Get Absolute File Path in Linux
Here are different ways to get the absolute file paths in Linux command line.
You can get the full path of a directory with the pwd command:
But how do you get the absolute path of a file in Linux?
There are several ways to print the full path of files:
- combining ls and pwd
Let me show you these commands one by one. But before that, I suggest brushing up on the basics of the absolute and relative path concept first.
Use readlink to get file path
The purpose of the
readlink command is to resolve symbolic links. You can use it to display the full path of a file like this:
readlink -f filename
Here's an example:
abhishek@LHB:~$ readlink -f sample.txt /home/abhishek/sample.txt abhishek@LHB:
Use realpath to get full file path
realpath command is used for resolving the absolute file names. Among other uses, it can show the full path to a file.
Take a look at this example:
abhishek@LHB:~$ realpath sample.txt /home/abhishek/sample.txt abhishek@LHB:~$
If you use it with a symbolic link, it will show the real path of the original file. You can force it to not follow the symbolic link:
realpath -s filename
Here's an example where it showed the full path to the source file by default and then I forced it to show the symbolic link, not its original file.
abhishek@LHB:~$ realpath linking-park /home/abhishek/Documents/ubuntu-commands.md abhishek@LHB:~$ realpath -s linking-park
Use the find command to get the absolute file path
Here's the thing with the find command. Everything is relative to the directory you give it for search location.
If you give it . it will show the relative path. If you give it the absolute path of the directory, you'll get the absolute path of the files you are searching for.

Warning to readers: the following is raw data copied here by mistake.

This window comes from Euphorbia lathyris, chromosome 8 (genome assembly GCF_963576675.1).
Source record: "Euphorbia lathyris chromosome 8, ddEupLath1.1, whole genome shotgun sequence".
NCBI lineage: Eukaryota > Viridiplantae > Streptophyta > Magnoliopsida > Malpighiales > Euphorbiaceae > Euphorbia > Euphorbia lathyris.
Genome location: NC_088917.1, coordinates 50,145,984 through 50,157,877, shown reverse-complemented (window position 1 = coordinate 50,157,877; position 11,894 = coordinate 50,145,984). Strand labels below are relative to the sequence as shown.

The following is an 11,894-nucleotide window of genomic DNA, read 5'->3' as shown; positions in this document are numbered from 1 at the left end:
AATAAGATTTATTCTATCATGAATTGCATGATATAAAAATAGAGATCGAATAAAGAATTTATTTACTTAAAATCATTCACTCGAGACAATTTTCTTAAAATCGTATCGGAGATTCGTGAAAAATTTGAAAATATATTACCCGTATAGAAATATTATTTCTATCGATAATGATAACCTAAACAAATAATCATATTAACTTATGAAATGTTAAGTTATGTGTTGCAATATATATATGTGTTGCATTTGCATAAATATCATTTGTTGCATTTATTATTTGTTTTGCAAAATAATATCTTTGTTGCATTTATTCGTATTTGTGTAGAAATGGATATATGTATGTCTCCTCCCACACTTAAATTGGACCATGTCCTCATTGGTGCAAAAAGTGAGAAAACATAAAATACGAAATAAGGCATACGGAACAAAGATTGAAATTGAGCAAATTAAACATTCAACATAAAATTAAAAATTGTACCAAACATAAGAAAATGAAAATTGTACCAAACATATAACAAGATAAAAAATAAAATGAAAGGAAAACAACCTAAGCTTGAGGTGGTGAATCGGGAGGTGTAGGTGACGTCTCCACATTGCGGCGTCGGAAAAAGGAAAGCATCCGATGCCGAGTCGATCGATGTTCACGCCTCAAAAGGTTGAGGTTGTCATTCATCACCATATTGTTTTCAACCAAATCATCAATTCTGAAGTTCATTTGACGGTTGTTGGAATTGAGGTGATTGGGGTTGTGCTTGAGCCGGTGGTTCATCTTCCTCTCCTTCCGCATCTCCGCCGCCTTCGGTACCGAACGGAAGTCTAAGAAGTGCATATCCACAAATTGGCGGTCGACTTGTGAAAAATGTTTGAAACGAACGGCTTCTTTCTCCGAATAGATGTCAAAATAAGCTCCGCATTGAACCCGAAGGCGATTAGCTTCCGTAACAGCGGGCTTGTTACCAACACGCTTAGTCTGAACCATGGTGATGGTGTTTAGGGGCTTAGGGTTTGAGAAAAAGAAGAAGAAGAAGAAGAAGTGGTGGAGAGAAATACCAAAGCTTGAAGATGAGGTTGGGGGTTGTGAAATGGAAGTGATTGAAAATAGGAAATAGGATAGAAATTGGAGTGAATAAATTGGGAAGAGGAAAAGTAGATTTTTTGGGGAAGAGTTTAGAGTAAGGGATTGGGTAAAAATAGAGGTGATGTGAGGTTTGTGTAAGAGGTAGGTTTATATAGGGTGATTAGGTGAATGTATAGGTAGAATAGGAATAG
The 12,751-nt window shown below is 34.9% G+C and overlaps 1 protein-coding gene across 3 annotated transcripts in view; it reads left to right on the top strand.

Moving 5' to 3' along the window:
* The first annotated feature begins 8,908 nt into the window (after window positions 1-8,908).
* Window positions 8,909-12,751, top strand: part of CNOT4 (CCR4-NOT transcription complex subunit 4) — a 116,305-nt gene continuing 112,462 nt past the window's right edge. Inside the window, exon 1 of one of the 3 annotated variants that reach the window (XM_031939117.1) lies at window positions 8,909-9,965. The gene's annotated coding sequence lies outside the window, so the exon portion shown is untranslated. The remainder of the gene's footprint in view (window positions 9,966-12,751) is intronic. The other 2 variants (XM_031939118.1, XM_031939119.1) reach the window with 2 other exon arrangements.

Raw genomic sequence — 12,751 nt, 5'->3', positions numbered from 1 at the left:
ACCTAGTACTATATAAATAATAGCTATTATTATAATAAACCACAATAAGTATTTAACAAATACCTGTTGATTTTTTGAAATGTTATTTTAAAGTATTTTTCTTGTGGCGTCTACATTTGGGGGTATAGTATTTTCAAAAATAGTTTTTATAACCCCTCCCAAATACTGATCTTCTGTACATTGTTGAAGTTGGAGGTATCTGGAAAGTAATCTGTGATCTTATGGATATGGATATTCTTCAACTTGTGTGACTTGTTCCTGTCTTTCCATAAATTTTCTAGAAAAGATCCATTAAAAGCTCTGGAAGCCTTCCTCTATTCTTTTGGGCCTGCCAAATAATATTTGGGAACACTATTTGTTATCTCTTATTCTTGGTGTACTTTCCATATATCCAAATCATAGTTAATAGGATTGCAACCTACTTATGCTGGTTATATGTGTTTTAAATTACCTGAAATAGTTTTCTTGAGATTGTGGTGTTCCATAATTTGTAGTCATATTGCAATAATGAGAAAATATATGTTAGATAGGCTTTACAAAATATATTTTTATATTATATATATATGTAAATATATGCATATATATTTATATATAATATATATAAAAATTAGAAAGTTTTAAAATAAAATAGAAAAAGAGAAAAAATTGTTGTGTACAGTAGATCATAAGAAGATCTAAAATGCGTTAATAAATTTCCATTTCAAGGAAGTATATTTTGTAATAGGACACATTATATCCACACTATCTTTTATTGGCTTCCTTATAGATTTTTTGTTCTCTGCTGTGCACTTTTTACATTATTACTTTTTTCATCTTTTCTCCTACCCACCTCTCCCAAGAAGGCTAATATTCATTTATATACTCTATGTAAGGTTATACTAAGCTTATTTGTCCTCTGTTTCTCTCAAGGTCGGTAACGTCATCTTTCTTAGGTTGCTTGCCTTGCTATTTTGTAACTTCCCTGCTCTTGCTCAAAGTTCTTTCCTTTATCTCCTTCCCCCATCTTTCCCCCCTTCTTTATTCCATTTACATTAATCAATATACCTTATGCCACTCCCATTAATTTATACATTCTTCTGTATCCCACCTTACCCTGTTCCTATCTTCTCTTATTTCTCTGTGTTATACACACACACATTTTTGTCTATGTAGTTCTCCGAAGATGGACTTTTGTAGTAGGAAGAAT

Use the command substitution with the find command like this:
find $(pwd) -name filename
You can run it to find the full path of a single file:
abhishek@LHB:~$ find $(pwd) -name sample.txt /home/abhishek/sample.txt
Or, you can use it with a bunch of files matching a certain pattern:
abhishek@LHB:~/Documents/eBooks$ find $(pwd) -name "*.pdf" /home/abhishek/Documents/eBooks/think-like-a-programmer.pdf /home/abhishek/Documents/eBooks/linux-guide.pdf /home/abhishek/Documents/eBooks/absolute-open-bsd.pdf /home/abhishek/Documents/eBooks/theory-of-fun-for-game-design.pdf /home/abhishek/Documents/eBooks/Ubuntu 1804 english.pdf /home/abhishek/Documents/eBooks/computer_science_distilled_v1.4.pdf /home/abhishek/Documents/eBooks/the-art-of-debugging-with-gdb-and-eclipse.pdf
Print full path with the ls command
Now this one is a bit tricky and messy.
You can use the environment variable PWD with ls command like this to display the files and directories with their absolute path:
ls -ld $PWD/*
You get an output like this:
abhishek@LHB:~/test$ ls -ld $PWD/* -r--rw-r-- 1 abhishek abhishek 0 Jul 27 16:57 /home/abhishek/test/file2.txt drwxrwxr-x 2 abhishek abhishek 4096 Aug 22 16:58 /home/abhishek/test/new
However, to print the full path of a file with the ls command, you'll have to use it like this:
ls -l $PWD/filename
Not the cleanest solution but it works.
abhishek@LHB:~$ ls -l $PWD/sample.txt -rw-r--r-- 1 abhishek abhishek 12813 Sep 7 11:50 /home/abhishek/sample.txt abhishek@LHB:~$
I showed four different ways to get the full file path in Linux. The find and ls commands are common while realpath and readlink are hardly known to many Linux users. It's always good to learn new things, isn't it?